The Fort Smith Symphony is trying something new.
On April 2, the symphony will perform “Indiana Jones and the Raiders of the Lost Ark” and musicians will play the score while the film is filming.
This is the first time something like this performance will be presented in the River Valley area, said Damian Cheek, finance and public services manager.
“The only thing that’s different about it – there’s all the dialogue, there’s all the special effects – the musical part has been digitally removed, so the orchestra will play that live,” said Laken Emerson, director development, education and community engagement for the Fort Smith Symphony.
The show will be the last of the symphony season. It will last approximately two hours, including intermission.
“It’s definitely a boost,” Emerson said.
The show will start at 7 p.m. and the box office will close at 6:50 p.m. Emerson warns that people must be on time or they won’t be allowed into the show.
Symphony officials will announce next season’s show lineup at the concert.
After the show, there will be an after-party at the Bakery District.
The orchestra will include 80 musicians and will be the largest the symphony has seen in the past two seasons, Cheek said.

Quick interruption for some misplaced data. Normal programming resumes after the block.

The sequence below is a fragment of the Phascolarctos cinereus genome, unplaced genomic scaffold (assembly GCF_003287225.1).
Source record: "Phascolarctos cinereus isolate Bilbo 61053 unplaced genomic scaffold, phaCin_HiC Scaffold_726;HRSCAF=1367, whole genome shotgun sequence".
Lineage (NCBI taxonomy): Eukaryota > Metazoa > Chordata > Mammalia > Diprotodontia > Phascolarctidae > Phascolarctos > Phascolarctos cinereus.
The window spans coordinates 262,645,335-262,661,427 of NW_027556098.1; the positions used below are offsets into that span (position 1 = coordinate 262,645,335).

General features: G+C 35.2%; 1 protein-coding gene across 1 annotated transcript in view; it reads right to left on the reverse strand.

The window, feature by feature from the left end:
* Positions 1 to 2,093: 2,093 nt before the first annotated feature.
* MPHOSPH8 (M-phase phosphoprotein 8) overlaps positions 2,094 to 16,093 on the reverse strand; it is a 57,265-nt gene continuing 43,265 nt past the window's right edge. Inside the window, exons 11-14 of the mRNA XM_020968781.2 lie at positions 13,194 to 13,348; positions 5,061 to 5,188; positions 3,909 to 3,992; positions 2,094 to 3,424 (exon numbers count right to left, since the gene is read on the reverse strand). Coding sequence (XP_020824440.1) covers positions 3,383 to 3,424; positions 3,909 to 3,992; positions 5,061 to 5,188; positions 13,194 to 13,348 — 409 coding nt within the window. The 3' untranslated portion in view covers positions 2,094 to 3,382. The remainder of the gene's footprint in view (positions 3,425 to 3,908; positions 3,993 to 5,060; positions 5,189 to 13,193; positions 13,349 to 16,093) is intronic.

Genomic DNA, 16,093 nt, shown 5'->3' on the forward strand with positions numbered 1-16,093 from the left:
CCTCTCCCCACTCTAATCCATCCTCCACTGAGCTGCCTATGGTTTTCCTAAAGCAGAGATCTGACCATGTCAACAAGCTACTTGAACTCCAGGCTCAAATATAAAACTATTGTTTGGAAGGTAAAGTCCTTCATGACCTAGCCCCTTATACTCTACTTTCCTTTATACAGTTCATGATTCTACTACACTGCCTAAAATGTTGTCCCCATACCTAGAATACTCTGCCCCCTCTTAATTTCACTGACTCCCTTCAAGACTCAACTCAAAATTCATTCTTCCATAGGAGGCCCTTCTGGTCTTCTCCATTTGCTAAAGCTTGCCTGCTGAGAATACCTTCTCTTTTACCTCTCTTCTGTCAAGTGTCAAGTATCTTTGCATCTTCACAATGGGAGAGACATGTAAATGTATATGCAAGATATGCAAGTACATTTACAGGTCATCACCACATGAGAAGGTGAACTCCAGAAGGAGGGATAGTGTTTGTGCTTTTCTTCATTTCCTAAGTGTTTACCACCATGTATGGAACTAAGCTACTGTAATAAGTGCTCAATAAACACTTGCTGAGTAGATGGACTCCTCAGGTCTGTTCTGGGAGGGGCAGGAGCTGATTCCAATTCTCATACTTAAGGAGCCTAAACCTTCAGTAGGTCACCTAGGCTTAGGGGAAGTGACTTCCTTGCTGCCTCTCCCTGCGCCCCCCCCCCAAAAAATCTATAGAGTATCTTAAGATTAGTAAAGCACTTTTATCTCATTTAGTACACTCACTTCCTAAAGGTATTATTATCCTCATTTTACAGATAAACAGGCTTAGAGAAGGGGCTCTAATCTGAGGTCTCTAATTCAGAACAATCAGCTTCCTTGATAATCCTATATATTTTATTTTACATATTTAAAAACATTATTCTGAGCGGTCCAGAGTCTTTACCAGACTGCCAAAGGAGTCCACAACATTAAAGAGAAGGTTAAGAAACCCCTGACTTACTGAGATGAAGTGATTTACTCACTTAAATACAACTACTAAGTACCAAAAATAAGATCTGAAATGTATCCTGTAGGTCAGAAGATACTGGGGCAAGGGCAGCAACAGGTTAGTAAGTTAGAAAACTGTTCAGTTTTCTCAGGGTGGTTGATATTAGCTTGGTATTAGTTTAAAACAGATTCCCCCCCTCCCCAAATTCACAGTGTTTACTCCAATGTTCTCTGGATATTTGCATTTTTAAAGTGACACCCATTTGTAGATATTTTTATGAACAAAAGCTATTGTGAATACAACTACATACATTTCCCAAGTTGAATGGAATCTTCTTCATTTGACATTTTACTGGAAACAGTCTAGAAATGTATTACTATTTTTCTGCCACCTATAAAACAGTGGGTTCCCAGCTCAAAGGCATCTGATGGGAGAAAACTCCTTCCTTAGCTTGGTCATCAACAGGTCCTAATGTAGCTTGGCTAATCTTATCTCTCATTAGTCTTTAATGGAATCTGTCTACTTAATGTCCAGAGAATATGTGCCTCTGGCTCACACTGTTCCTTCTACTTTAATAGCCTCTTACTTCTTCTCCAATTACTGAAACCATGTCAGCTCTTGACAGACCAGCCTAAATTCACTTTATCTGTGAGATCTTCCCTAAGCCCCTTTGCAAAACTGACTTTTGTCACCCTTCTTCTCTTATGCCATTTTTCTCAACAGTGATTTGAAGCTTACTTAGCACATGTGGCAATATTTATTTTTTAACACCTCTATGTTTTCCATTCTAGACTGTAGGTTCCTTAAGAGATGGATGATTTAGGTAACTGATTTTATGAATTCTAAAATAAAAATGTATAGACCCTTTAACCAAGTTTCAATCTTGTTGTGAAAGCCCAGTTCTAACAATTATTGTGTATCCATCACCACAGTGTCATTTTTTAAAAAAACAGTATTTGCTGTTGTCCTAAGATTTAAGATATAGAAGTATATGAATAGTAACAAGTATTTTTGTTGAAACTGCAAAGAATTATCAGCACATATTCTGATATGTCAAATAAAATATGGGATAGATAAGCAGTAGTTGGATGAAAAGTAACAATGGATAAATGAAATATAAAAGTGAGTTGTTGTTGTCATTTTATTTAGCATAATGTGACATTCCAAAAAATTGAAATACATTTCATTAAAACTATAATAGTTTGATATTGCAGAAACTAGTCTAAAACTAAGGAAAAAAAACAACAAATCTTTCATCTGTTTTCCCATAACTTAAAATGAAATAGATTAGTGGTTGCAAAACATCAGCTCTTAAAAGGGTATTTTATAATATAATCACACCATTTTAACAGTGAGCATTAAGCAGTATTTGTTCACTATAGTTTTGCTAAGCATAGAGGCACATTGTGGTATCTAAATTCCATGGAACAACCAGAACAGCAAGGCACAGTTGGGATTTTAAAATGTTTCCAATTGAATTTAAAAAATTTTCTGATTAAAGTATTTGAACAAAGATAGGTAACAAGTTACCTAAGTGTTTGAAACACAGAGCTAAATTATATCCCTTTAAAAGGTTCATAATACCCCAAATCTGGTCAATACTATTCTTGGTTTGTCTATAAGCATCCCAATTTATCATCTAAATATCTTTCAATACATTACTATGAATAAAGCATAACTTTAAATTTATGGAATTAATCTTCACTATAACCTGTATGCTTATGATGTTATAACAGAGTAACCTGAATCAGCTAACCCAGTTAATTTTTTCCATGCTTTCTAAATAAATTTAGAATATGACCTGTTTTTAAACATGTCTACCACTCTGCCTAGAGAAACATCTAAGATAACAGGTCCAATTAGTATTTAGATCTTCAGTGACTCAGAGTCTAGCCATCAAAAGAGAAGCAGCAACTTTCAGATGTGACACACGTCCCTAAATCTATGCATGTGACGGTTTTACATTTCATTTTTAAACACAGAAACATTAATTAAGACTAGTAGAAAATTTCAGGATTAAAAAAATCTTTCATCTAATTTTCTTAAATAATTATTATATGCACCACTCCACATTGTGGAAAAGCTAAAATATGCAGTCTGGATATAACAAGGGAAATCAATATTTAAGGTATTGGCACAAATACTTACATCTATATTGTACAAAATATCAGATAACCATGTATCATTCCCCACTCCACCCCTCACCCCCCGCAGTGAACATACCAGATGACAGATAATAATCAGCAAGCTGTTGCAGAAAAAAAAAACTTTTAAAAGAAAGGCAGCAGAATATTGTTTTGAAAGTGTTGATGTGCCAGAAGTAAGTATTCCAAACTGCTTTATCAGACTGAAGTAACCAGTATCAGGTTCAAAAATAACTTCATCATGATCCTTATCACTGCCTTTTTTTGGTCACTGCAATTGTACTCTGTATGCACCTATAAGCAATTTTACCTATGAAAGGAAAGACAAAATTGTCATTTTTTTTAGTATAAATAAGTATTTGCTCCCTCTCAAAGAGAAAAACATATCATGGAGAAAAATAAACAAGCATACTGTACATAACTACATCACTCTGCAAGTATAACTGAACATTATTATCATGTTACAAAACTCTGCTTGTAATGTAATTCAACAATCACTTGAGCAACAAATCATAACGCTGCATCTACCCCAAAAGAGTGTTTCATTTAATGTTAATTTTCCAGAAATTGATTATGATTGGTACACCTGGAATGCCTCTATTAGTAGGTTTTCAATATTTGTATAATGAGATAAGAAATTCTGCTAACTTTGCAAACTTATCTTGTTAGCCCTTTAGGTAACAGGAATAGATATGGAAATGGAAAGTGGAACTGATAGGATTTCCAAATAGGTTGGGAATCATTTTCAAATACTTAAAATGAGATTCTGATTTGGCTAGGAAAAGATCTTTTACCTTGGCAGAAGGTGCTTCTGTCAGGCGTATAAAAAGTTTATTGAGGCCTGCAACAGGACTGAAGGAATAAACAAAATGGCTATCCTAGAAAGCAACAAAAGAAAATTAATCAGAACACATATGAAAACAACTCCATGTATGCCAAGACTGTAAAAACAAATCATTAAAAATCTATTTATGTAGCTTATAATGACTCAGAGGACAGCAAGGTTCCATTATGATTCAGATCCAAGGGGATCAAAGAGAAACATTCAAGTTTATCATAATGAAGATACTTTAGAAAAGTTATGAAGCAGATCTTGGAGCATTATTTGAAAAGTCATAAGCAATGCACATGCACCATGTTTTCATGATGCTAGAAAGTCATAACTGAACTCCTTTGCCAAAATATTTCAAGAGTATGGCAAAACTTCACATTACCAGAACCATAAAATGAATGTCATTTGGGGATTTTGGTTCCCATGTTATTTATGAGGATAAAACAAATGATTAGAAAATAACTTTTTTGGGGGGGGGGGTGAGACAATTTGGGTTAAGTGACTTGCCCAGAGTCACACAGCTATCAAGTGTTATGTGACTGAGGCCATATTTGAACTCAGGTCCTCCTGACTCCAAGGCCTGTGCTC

Emerson said the show is a good opportunity for people who don’t usually like orchestral music to explore the world the symphony has to offer.
“It’s like for people who maybe fear the symphony but love movies like this, it’s definitely for people who love movies and Harrison Ford and you know classic cinema. It just goes to show that I think it’s a really good way for audience members to see how much, like classical music, orchestral music is like the popular parts of life,” Emerson said.
Emerson said orchestral music is ubiquitous in people’s daily lives.
“It’s not such an old art form. It’s obviously alive, given that it’s not exactly a new movie, but I also mean if you were going to see, I was thinking about it, like if you were going to see ‘The Batman’ as if that was also a full orchestra,” said Emerson.
Emerson said that with Indiana Jones’ performance, she hopes to attract new people to the symphony.
“With this one in particular, there is the nostalgia factor. Since everyone has seen this movie from so many different ages, it’s not just about focusing on younger audiences or our established older audiences,” Emerson said. It’s really that music, even if you haven’t seen the movie. Let’s be a little more generous. Let’s say some people haven’t seen the movie. You heard the music.”
Tickets are $60 or $65 for adults, depending on location, and $30 and $35 for students, depending on location, Cheek said.
Alex Gladden graduated from the University of Arkansas. She previously worked for the Arkansas Democrat-Gazette and The Jonesboro Sun before joining The Times Record. She can be contacted at firstname.lastname@example.org.